I know the 49ers need to address offensive line depth, regardless of retention or loss of Barry Sims. But the first round is not the place to do that, even with two picks.
There are plenty of talented linemen projected in the second and third rounds, especially at tackle.
Knowing that, why allocate a first round pick and the associated money on a lineman, when you could likely get better value by waiting?
The 49ers proved in 2003 that drafting an offensive lineman in the first round could backfire. Remember a guy named Kwame Harris?
Another avenue for overinvestment could arise if the 49ers allow the local media to affect their grading of area college stars.
The potential of bringing in a new halfback to complement the current stable of Frank Gore and Glen Coffee is intriguing. The argument being that despite their upsides, injuries could prove problematic.
I have yet to be sold one way or another on this issue, but one thing is certain. The 49ers could do themselves serious long-term harm by letting the local popularity of a Toby Gerhart or Jahvid Best talk them into reaching for such a back.
I’m not saying the 49ers would be wrong to draft either player under any circumstance. If the right situation presents itself, take fullest advantage. Just don’t let local pressures overinflate the true value these players bring to the table.
Blunder No. 3 – Failing to address needs appropriately
The best drafts are a combination of immediate role players and longer-term development projects. The 49ers need to ensure they understand their current situation and draft appropriately.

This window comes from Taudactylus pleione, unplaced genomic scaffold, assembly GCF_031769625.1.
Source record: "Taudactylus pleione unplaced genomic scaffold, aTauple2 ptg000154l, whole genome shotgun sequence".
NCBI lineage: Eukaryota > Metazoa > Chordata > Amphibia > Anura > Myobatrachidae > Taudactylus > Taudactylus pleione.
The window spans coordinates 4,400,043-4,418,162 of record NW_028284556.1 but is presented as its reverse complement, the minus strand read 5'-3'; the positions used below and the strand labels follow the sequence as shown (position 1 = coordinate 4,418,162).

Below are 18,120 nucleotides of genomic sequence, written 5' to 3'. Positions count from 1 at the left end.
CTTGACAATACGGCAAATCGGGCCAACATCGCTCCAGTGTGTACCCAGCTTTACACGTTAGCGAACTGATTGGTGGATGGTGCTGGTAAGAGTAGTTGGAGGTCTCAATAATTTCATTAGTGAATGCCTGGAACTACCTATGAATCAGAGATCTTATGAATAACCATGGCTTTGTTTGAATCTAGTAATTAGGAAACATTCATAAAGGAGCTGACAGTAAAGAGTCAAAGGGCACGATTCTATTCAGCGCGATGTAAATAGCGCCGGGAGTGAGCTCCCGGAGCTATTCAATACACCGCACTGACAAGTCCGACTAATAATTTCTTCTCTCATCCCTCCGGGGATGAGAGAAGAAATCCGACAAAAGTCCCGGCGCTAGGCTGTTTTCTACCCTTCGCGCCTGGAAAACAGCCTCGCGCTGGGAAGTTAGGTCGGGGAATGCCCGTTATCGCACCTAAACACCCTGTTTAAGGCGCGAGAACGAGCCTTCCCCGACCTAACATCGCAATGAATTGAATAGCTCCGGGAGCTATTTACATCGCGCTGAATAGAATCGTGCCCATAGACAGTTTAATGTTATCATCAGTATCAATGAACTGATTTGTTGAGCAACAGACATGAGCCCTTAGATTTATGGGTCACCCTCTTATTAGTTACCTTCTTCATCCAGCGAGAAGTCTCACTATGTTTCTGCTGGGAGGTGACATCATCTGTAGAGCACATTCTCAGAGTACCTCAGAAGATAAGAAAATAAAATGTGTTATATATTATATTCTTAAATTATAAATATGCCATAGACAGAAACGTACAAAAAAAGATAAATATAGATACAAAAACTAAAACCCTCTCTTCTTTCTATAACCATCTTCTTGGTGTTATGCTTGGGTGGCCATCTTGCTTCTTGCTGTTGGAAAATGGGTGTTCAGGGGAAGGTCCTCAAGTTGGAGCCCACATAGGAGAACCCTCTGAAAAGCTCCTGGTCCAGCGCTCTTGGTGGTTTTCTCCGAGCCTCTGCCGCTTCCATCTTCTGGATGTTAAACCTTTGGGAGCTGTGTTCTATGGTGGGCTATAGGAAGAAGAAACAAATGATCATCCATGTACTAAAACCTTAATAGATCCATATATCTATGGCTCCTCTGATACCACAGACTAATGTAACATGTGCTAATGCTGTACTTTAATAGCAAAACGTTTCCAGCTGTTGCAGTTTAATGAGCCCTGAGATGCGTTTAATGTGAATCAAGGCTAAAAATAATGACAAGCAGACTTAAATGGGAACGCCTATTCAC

The key for the 49ers is the need to improve on the progress made in 2009. Therefore, the bulk of their investments need to be in players who can step in and fill roles right away.
Obviously, one can hardly expect any rookie (except apparently Patrick Willis) to step in and perform at Pro Bowl levels, but the focus in the early rounds needs to be on addressing skill players with the biggest immediate upside.
Longer-term development projects can be considered in later rounds, where dollar amounts are down, and risk is lower.
Blunder No. 4 – Not another Crabtree
First of all, calm down. I will not say anything bad about Crabtree, nor will I make the fruitless argument that the 49ers should have considered repeating Al Davis’s “brilliance” of passing on him in the first round last year.
There is no reason to believe that he will be anything less than well above average to potentially great as he continues to mature in the league.
My argument here is that the 49ers need to make sure they know what they are getting themselves into with any potential pick, but particularly high-profile ones.
Maybe better homework could have helped allay Days of Our Crabtrees last summer and fall, maybe not. That does not really matter.
The point is if the situation were to repeat itself, there would suddenly be major questions surrounding the 49ers ability to negotiate with and sign high-caliber draft picks.
The 49ers need to be more proactive and tactful in their salary negotiations with any big ticket name from now on. Another prolonged holdout by a college star could drum up more than a little bad publicity and hamper the team’s chances of successful in future dealings.
If the 49ers develop a reputation for having trouble locking down their draft picks, it opens the door for media ridicule and could eventually scare off potential free agents.
They need to be smart about this.
Having said all that, I was pretty impressed with Coach Singletary's first draft last year (Crabtree saga notwithstanding).
The “immediate” contributions of Crabtree (once he finally signed), combined with the upsides of Nate Davis and Glen Coffee, seem to suggest keen scouting and evaluation capabilities.
If the 49ers can build on that draft strategy this year, we could be in for big things in 2010. Keep the Faith.